Data collection and analysis: 

Two review authors independently extracted data from the included studies. We assessed treatment effects using mean differences (MDs) and 95% confidence intervals (CIs) for continuous variables and risk ratios (RRs) and 95% CIs for dichotomous variables. For follow-up data, we defined short-term as up to six weeks, medium-term as up to three months and longer-term as data beyond three months. We performed meta-analysis where appropriate.

Main results: 

We included 18 studies (732 participants). Seven trials exclusively studied athletic populations. The mean ages of the participants in the individual trials ranged from 20 years to 50 years. Fifteen trials compared an injection therapy with a placebo injection or no injection control, four trials compared an injection therapy with active treatment, and one compared two different concentrations of the same injection. Thus no trials compared different injection therapies. Two studies had three trial arms and we included them twice in two different categories. Within these categories, we further subdivided injection therapies by mode of action (injury-causing versus direct repair agents).

The risk of bias was unclear (due to poor reporting) or high in six trials published between 1987 and 1994. Improved methodology and reporting for the subsequent trials published between 2004 and 2013 meant that these were at less risk of bias.

Given the very low quality evidence available from each of four small trials comparing different combinations of injection therapy versus active treatment and the single trial comparing two doses of one injection therapy, only the results of the first comparison (injection therapy versus control) are presented.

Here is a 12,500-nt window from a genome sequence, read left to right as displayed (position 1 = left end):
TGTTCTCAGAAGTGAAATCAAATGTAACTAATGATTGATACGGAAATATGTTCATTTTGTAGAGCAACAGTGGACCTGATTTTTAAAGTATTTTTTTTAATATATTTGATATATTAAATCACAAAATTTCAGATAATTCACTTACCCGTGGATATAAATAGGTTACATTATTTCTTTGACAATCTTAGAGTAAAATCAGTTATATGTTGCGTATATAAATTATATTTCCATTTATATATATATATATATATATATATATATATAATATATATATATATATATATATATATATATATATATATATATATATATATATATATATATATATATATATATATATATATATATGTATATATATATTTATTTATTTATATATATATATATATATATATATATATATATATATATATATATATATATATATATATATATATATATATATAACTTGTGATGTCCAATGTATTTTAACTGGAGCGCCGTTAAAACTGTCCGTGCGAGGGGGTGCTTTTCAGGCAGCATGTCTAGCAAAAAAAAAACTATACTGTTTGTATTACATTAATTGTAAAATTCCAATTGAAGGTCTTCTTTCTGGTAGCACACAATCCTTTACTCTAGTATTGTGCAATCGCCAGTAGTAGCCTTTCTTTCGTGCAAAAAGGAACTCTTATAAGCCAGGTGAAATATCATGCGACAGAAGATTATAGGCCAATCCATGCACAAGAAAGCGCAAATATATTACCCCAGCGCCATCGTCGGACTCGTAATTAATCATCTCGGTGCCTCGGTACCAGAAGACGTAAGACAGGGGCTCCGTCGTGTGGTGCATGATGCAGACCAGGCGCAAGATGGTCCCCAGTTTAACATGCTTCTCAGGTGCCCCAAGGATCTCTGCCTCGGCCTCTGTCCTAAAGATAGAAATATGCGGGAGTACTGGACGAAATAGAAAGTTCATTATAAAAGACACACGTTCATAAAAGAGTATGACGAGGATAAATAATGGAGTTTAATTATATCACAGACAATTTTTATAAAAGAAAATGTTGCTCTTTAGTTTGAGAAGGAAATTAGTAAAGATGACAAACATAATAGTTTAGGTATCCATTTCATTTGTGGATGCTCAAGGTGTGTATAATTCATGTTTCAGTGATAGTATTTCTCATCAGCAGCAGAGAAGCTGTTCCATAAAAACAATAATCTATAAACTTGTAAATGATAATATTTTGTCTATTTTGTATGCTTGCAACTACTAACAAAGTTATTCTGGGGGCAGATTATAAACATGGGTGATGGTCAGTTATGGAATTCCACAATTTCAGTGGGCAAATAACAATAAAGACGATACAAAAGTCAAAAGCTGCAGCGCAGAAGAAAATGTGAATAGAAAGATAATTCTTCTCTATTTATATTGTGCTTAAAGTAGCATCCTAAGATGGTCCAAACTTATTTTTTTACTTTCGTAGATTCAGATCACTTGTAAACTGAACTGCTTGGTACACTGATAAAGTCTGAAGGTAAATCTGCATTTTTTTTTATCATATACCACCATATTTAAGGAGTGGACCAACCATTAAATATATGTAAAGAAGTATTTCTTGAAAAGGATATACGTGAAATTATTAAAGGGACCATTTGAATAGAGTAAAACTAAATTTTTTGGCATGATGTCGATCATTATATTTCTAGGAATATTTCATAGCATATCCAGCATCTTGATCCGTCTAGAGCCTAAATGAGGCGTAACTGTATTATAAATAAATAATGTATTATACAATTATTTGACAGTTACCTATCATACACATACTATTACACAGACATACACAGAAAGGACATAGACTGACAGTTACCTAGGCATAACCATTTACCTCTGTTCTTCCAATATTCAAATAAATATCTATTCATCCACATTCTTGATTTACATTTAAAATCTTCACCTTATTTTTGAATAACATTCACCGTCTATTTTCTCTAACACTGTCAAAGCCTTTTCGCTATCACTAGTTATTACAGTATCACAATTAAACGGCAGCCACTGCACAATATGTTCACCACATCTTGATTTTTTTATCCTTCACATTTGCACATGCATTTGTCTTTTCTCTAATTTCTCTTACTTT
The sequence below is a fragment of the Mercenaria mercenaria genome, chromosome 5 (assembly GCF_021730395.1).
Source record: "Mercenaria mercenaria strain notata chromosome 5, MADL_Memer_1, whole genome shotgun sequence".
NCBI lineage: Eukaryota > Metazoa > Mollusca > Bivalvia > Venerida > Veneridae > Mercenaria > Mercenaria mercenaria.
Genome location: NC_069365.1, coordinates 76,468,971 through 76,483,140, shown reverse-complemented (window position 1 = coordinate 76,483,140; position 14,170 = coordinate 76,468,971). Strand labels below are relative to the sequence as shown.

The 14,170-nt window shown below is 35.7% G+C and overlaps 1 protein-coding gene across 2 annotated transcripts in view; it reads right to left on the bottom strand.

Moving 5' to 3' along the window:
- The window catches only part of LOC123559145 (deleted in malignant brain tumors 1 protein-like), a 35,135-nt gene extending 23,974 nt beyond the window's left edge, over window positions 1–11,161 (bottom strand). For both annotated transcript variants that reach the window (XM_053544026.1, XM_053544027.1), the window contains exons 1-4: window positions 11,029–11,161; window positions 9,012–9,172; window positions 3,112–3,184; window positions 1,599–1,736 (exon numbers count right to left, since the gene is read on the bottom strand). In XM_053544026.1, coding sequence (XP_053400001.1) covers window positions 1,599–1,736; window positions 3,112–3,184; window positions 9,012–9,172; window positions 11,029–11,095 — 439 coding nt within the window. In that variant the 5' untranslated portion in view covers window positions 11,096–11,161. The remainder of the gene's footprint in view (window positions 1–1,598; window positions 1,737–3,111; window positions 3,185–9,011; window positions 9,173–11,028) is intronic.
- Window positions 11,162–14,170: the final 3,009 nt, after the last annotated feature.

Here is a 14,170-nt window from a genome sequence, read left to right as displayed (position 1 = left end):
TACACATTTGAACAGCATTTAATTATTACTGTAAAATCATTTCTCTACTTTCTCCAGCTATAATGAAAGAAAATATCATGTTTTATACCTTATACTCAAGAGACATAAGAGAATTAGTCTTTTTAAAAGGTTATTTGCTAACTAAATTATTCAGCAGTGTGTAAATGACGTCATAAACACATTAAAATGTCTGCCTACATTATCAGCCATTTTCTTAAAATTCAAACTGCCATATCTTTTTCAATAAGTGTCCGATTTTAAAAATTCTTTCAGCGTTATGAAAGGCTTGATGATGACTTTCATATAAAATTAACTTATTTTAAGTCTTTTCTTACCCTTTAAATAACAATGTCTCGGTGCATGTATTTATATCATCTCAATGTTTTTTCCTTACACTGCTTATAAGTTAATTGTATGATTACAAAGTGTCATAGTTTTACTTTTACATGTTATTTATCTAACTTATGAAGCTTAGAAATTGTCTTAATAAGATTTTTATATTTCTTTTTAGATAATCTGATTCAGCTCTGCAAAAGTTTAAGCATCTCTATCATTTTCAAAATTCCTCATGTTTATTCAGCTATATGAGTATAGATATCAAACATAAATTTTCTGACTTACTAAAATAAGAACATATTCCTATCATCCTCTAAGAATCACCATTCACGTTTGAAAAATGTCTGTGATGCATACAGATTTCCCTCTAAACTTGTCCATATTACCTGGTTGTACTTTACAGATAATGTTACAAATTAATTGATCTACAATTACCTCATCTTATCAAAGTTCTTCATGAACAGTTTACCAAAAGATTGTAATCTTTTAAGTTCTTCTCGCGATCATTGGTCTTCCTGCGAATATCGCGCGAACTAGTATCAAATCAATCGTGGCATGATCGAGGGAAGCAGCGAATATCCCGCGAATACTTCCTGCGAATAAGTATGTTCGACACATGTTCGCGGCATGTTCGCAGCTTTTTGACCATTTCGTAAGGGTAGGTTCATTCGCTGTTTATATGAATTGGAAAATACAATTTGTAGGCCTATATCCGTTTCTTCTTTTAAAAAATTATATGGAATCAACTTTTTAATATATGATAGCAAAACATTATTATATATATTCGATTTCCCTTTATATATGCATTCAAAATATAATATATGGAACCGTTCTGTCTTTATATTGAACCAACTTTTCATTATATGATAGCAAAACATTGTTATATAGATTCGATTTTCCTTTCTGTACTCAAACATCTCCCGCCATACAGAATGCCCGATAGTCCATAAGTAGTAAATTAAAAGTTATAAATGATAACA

There is low quality evidence of a lack of significant or clinically important differences in VISA-A scores (0 to 100: best function) between injection therapy and control groups at six weeks (MD 0.79, 95% CI -4.56 to 6.14; 200 participants, five trials), three months (MD -0.94, 95% CI -6.34 to 4.46; 189 participants, five trials) or between six and 12 months (MD 0.14, 95% CI -6.54 to 6.82; 132 participants, three trials). Very low quality evidence from 13 trials showed little difference between the two groups in adverse events (14/243 versus 12/206; RR 0.97, 95% CI 0.50 to 1.89), most of which were minor and short-lasting. The only major adverse event in the injection therapy group was an Achilles tendon rupture, which happened in a trial testing corticosteroid injections. There was very low quality evidence in favour of the injection therapy group in short-term (under three months) pain (219 participants, seven trials) and in the return to sports (335 participants, seven trials). There was very low quality evidence indicating little difference between groups in patient satisfaction with treatment (152 participants, four trials). There was insufficient evidence to conclude on subgroup differences based on mode of action given that only two trials tested injury-causing agents and the clear heterogeneity of the other 13 trials, which tested seven different therapies that act directly on the repair pathway.